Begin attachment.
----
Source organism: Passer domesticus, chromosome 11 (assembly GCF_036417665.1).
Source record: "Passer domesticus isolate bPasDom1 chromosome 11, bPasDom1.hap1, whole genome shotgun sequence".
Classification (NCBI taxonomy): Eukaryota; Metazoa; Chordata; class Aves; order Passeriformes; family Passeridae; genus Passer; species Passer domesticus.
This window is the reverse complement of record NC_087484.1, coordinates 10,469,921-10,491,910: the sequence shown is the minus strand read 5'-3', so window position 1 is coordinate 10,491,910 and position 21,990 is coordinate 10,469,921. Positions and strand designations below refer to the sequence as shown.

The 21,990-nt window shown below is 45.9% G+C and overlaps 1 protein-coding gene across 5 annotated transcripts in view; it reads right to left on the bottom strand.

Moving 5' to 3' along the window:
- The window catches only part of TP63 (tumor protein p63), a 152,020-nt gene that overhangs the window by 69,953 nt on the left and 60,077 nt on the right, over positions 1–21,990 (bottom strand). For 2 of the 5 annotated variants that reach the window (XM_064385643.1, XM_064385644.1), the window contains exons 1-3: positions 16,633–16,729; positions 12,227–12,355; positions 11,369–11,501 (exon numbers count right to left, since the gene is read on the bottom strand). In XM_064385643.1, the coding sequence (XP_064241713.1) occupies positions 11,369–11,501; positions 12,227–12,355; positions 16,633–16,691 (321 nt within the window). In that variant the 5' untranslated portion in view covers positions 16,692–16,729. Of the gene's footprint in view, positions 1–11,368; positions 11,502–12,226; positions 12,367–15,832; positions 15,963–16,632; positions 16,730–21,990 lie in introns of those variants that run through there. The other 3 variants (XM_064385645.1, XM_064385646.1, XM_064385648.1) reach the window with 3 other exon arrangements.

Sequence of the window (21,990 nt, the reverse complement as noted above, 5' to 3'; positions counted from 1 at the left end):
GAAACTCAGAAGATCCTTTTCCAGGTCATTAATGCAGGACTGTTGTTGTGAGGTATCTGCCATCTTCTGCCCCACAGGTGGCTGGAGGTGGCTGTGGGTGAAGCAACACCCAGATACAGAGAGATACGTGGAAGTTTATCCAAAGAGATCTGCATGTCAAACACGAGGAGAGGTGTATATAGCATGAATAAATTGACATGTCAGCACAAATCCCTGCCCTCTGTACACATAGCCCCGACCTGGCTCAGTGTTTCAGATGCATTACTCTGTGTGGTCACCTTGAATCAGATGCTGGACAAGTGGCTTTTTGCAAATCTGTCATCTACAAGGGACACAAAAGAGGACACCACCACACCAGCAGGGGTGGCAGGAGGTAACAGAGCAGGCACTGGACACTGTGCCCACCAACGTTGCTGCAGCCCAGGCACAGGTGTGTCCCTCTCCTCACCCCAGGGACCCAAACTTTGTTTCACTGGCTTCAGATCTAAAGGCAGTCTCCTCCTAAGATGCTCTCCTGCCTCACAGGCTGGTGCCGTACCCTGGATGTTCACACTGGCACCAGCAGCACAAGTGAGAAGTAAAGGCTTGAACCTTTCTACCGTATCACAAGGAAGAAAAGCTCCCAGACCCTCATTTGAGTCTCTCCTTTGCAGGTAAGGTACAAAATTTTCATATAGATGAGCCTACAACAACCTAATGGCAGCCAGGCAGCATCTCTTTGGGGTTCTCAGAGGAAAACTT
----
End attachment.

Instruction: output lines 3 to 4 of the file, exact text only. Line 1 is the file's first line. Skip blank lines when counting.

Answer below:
Classification (NCBI taxonomy): Eukaryota; Metazoa; Chordata; class Aves; order Passeriformes; family Passeridae; genus Passer; species Passer domesticus.
This window is the reverse complement of record NC_087484.1, coordinates 10,469,921-10,491,910: the sequence shown is the minus strand read 5'-3', so window position 1 is coordinate 10,491,910 and position 21,990 is coordinate 10,469,921. Positions and strand designations below refer to the sequence as shown.